Future of Erie walleye fishing a mixed bag
The economy of the Lake Erie region has strong ties to the fishing industry, especially sport fishing. When there are fewer walleyes to be caught, all business is affected. When walleyes are plentiful, business booms.

 

White House panel visits Great Lakes
The Interagency Ocean Policy Task Force, which President Barack Obama established in June, convened the last of six regional public meetings Thursday in Cleveland. It is the only gathering devoted specifically to the Great Lakes.

 

Great Lakes restoration funding is just one wave, lawmakers say
A $475 million Great Lakes Restoration Initiative is just one part of an appropriations bill that recently passed through Congress.

 

 

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Fishing beyond the Great Lakes

Giant Jellyfish Sink 10-Ton Fishing Boat

A 10-ton fishing boat has been sunk by gigantic jellyfish off eastern Japan. The crew of the fishing boat was thrown into the sea when the vessel capsized, but the three men were rescued by another trawler.

 

The trawler, called the Diasan Shinsho-maru, capsized as its three-man crew was trying to haul in a net containing dozens of huge Nomura's jellyfish. Each of the jellyfish can weigh up to 200 kg (about 440 lbs) and waters around Japan have been inundated with the creatures this year. Experts believe weather and water conditions in the breeding grounds, off the coast of China, have been ideal for the jellyfish in recent months.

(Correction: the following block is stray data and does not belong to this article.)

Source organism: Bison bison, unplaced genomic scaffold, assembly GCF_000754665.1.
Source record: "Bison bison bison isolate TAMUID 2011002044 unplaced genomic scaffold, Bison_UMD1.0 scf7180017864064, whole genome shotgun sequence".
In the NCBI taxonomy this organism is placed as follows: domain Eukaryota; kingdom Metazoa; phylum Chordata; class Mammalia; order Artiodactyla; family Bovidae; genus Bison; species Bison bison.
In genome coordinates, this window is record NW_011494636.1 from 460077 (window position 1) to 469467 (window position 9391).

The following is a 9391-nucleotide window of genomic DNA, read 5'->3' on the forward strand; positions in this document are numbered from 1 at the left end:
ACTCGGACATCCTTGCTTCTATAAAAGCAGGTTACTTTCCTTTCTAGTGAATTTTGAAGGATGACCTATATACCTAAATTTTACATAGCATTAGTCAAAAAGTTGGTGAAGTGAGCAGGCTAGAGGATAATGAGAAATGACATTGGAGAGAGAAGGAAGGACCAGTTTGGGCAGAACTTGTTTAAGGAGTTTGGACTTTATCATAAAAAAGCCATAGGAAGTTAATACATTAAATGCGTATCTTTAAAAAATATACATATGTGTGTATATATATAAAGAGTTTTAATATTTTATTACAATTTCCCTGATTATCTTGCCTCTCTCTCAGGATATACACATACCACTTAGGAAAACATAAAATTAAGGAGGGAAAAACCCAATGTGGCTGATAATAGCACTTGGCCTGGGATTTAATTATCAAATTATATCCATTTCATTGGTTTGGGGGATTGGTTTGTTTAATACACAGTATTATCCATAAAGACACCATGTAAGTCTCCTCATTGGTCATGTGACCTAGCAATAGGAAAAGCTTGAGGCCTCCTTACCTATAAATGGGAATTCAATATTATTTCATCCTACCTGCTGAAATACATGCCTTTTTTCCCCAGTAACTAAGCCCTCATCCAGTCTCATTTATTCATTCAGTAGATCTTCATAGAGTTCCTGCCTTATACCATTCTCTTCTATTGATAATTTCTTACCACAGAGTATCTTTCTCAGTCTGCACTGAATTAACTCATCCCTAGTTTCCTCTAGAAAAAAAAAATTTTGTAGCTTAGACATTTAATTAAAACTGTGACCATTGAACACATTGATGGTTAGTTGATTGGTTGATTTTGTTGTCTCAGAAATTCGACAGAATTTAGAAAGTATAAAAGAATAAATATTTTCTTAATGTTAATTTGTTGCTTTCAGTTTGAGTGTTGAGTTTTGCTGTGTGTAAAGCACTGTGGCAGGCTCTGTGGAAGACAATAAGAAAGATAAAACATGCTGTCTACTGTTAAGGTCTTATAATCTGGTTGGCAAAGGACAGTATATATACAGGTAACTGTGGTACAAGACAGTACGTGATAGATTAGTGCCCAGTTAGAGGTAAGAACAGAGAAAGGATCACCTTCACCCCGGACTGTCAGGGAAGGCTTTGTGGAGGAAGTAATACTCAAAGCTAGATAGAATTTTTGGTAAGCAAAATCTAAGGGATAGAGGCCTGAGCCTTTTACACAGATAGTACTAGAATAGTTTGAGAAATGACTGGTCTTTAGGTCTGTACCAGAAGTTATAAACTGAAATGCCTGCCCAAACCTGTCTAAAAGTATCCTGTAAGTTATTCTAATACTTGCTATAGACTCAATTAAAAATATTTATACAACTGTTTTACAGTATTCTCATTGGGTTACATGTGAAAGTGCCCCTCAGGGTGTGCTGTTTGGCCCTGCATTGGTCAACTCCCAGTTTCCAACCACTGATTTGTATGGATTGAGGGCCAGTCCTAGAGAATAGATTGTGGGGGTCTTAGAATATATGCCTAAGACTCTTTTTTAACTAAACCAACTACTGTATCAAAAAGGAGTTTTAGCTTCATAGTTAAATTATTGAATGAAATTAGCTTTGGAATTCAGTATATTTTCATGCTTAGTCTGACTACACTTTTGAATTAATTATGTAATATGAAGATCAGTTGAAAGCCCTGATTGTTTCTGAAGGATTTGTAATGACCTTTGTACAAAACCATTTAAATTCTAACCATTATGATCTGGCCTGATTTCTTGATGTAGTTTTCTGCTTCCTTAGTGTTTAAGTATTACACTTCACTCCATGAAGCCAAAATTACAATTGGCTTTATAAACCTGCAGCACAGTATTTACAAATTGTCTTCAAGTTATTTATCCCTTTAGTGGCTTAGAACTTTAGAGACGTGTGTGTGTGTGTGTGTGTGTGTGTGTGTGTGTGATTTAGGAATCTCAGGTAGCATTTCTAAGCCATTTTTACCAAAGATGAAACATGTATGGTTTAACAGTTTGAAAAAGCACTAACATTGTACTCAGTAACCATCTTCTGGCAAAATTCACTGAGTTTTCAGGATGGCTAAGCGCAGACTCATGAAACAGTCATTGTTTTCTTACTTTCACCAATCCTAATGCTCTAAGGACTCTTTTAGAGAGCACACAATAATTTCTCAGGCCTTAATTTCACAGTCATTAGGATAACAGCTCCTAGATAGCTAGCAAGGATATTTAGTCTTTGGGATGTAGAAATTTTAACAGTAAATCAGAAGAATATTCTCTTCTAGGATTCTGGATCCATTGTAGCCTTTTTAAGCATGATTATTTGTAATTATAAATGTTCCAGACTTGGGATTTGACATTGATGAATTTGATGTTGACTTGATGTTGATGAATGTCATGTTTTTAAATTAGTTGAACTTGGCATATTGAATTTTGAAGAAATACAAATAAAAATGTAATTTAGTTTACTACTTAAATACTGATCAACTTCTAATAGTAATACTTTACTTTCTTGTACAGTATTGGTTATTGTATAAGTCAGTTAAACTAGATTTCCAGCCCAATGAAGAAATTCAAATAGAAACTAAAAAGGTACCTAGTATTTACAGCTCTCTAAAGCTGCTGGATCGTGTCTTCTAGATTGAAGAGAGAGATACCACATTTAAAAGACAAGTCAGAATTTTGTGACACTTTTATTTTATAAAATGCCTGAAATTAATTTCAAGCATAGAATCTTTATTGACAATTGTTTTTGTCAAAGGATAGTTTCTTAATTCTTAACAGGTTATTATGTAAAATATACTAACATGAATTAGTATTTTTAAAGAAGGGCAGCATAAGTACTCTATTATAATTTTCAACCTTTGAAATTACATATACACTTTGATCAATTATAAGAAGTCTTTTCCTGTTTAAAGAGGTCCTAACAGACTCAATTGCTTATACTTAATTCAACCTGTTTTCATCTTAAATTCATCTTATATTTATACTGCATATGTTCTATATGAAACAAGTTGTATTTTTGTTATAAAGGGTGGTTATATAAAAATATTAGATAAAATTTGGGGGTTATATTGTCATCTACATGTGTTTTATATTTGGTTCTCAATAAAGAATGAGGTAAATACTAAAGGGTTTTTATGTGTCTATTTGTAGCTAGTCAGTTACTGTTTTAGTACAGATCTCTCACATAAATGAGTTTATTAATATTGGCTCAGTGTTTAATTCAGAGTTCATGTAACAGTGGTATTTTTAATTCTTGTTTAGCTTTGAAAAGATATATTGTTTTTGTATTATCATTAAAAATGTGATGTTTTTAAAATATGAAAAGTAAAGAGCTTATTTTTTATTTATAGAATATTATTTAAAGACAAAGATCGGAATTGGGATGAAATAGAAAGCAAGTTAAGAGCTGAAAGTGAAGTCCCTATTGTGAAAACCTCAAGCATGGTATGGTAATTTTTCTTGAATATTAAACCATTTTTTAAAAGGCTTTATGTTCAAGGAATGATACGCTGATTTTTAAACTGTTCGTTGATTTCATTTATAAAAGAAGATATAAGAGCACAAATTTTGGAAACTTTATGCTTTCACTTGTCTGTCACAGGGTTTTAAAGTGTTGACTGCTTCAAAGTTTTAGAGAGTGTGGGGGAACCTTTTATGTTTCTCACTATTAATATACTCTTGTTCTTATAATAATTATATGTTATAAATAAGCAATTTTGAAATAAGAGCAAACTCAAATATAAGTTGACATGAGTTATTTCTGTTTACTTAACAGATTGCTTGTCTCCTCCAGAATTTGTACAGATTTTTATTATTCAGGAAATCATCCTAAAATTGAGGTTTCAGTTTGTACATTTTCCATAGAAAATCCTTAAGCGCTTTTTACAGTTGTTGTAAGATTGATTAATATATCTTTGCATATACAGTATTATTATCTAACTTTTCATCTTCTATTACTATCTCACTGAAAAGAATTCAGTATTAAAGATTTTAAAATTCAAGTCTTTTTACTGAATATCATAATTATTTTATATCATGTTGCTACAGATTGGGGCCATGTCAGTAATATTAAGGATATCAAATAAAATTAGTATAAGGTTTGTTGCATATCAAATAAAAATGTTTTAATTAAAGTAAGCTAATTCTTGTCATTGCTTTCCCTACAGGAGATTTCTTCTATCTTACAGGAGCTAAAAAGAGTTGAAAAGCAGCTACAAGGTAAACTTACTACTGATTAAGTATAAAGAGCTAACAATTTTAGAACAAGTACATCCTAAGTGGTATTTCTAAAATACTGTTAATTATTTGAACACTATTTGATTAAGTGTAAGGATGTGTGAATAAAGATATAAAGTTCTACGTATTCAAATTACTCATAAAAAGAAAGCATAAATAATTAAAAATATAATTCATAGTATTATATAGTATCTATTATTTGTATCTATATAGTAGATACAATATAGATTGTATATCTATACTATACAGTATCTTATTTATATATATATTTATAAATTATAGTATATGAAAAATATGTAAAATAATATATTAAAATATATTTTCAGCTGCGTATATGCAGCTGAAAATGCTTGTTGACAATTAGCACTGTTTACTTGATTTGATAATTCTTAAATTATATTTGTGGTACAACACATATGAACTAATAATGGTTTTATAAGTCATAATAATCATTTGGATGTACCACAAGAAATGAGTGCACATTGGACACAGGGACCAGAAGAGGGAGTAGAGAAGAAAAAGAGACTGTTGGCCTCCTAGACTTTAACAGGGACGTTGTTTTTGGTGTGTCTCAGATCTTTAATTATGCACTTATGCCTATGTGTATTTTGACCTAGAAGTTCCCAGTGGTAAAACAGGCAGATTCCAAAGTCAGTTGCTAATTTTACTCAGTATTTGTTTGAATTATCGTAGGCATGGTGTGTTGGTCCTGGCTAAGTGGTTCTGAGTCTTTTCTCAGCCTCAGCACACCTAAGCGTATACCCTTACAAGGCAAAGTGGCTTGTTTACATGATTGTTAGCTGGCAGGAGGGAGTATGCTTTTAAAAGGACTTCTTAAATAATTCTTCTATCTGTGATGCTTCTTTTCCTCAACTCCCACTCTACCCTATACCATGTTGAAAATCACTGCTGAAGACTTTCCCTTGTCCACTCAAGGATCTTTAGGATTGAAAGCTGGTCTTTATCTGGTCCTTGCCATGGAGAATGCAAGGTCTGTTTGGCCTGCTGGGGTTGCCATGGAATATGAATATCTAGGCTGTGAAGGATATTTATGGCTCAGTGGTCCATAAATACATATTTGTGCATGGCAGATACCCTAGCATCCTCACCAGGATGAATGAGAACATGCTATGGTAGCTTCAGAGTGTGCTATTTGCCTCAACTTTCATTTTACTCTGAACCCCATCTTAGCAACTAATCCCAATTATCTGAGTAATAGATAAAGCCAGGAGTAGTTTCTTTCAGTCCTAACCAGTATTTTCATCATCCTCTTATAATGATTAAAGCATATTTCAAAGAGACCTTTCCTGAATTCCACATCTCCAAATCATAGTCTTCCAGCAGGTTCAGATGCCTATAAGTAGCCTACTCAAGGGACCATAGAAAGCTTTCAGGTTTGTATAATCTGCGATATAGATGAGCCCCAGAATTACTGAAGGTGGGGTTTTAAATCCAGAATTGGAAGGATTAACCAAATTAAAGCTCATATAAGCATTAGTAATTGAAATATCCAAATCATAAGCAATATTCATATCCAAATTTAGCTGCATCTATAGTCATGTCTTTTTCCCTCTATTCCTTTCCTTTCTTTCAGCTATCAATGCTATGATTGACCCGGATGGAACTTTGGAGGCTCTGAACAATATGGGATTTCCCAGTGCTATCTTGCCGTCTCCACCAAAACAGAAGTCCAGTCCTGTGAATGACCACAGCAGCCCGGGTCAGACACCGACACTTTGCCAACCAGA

One of the largest jellyfish in the world, the species can grow up to 2 meters (about 6.5 feet) in diameter. The last time Japan was invaded on a similar scale, in the summer of 2005, the jellyfish damaged nets, rendered fish inedible with their toxic stings and even caused injuries to fishermen.

 

Relatively little is known about Nomura's jellyfish, such as why some years see thousands of the creatures floating across the Sea of Japan on the Tsushima Current, but last year there were virtually no sightings. In 2007, there were 15,500 reports of damage to fishing equipment caused by the creatures.

 

Experts believe that one contributing factor to the jellyfish becoming more frequent visitors to Japanese waters may be a decline in the number of predators, which include sea turtles and certain species of fish.


Trapper who faked Python Capture arrested, charged

TAMPA, FL - A Florida Fish and Wildlife Conservation Commission investigation into the staged capture of a 14' long Burmese python has resulted in charges against the professional nuisance-animal trapper who perpetrated the public hoax. FWC Investigator James Manson arrested Justin

Matthews, 47, of Bradenton, Florida, a well-known wildlife expert and owner of Matthews Wildlife Rescue. Matthews is charged with misusing a 911 emergency system, third-degree felony, and a second-degree misdemeanor violation of maintaining captive wildlife in an unsafe manner resulting in threats to the public safety.


Hunting & Shooting Products/Issues

Henry Repeating Arms Releases Golden Boy "Military Service" Tribute Edition